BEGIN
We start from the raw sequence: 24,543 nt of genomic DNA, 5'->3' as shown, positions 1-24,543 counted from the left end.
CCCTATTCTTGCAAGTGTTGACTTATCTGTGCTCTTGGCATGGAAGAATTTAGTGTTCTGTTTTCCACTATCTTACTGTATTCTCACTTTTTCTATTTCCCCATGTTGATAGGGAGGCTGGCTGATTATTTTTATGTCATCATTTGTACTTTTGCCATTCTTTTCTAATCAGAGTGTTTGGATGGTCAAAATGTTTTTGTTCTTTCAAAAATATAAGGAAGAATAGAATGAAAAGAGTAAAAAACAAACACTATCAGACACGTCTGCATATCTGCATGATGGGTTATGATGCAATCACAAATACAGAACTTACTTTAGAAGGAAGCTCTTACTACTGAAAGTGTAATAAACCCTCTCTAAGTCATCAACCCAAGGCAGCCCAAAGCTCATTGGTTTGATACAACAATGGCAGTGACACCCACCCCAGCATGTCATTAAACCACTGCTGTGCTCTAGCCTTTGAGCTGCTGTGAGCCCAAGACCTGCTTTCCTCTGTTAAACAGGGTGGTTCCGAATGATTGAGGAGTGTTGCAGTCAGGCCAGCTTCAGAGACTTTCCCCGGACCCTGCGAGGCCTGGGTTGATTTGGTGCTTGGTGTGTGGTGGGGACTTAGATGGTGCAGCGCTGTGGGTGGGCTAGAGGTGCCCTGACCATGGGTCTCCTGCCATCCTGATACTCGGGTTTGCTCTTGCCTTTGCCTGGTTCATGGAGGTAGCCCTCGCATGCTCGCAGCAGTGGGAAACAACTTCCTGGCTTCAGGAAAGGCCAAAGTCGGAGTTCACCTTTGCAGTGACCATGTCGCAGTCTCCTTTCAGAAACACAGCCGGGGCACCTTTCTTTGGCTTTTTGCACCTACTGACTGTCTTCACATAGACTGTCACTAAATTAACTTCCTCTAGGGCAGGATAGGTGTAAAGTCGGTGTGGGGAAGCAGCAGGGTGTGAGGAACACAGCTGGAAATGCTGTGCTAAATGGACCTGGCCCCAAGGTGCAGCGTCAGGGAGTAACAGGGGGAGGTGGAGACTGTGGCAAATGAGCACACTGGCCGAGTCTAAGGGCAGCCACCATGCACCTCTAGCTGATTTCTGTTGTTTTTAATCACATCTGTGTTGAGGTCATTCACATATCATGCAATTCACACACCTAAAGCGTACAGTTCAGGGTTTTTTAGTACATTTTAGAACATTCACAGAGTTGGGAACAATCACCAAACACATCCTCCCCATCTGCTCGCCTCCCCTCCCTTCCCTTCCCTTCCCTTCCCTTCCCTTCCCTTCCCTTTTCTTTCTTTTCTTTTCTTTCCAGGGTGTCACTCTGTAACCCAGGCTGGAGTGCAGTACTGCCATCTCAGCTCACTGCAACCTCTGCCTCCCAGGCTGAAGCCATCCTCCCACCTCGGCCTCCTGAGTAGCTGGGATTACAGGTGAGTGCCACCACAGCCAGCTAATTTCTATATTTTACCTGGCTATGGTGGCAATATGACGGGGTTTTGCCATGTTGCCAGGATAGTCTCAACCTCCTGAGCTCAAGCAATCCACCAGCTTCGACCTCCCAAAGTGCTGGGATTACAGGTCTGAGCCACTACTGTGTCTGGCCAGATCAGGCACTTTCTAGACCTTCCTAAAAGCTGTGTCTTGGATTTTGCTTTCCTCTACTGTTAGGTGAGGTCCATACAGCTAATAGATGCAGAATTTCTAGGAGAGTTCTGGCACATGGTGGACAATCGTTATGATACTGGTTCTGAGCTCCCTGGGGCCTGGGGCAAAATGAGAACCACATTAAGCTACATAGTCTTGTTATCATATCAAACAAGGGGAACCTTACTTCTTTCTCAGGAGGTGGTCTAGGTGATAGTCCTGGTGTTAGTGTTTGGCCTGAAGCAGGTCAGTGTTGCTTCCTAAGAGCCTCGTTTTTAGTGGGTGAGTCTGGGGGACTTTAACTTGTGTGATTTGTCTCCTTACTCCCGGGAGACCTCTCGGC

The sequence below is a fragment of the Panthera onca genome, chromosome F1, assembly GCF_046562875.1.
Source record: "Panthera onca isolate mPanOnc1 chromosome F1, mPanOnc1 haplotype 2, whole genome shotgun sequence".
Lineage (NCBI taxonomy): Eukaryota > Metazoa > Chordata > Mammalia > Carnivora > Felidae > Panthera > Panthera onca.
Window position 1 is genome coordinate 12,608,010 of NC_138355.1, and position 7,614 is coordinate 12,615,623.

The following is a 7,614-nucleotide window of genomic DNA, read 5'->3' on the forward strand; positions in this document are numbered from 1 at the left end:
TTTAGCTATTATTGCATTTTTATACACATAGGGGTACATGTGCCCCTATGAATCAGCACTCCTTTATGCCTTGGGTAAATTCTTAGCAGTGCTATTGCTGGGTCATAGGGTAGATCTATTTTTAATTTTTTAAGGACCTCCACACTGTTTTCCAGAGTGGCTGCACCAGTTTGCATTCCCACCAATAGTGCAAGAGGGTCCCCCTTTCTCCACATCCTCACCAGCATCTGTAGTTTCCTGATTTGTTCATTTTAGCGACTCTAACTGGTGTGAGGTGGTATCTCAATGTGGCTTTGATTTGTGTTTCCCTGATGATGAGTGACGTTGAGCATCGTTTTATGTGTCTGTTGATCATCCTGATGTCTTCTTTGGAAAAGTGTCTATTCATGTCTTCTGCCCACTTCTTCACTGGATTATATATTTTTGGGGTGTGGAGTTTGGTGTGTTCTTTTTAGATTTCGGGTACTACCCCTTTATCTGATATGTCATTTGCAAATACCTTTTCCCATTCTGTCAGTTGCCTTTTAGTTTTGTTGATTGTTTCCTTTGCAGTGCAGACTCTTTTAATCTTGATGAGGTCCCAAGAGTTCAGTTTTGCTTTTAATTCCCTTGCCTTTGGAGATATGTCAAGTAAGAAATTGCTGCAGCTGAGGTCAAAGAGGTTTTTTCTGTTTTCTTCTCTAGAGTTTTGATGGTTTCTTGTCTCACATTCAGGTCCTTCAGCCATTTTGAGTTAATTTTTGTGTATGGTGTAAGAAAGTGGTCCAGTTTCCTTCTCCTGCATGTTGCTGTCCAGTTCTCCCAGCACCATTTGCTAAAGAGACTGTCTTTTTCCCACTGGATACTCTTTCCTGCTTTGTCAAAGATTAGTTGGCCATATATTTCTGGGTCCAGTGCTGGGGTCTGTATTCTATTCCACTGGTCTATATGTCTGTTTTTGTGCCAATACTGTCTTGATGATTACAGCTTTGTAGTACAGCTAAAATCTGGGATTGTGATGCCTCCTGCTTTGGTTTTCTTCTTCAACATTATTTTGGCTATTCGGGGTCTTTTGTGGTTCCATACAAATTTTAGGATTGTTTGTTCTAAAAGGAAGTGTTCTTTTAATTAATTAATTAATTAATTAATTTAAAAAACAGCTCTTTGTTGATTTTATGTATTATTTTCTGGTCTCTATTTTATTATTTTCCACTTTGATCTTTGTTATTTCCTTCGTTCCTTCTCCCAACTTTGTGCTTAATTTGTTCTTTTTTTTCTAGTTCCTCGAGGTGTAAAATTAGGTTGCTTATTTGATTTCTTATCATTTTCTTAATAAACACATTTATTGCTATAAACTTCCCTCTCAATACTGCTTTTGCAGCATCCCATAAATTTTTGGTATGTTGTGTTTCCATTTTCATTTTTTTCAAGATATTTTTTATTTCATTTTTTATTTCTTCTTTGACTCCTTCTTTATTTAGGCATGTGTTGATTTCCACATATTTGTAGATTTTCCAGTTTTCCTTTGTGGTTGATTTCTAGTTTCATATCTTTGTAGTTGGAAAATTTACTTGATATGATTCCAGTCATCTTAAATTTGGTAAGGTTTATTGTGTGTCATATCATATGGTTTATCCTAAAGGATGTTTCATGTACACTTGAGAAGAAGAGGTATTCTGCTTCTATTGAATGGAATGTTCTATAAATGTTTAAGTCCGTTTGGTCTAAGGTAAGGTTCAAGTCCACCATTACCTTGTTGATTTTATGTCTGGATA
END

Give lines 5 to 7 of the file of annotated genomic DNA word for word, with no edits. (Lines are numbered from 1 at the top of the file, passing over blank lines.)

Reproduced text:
Lineage (NCBI taxonomy): Eukaryota > Metazoa > Chordata > Mammalia > Carnivora > Felidae > Panthera > Panthera onca.
Window position 1 is genome coordinate 12,608,010 of NC_138355.1, and position 7,614 is coordinate 12,615,623.

The following is a 7,614-nucleotide window of genomic DNA, read 5'->3' on the forward strand; positions in this document are numbered from 1 at the left end: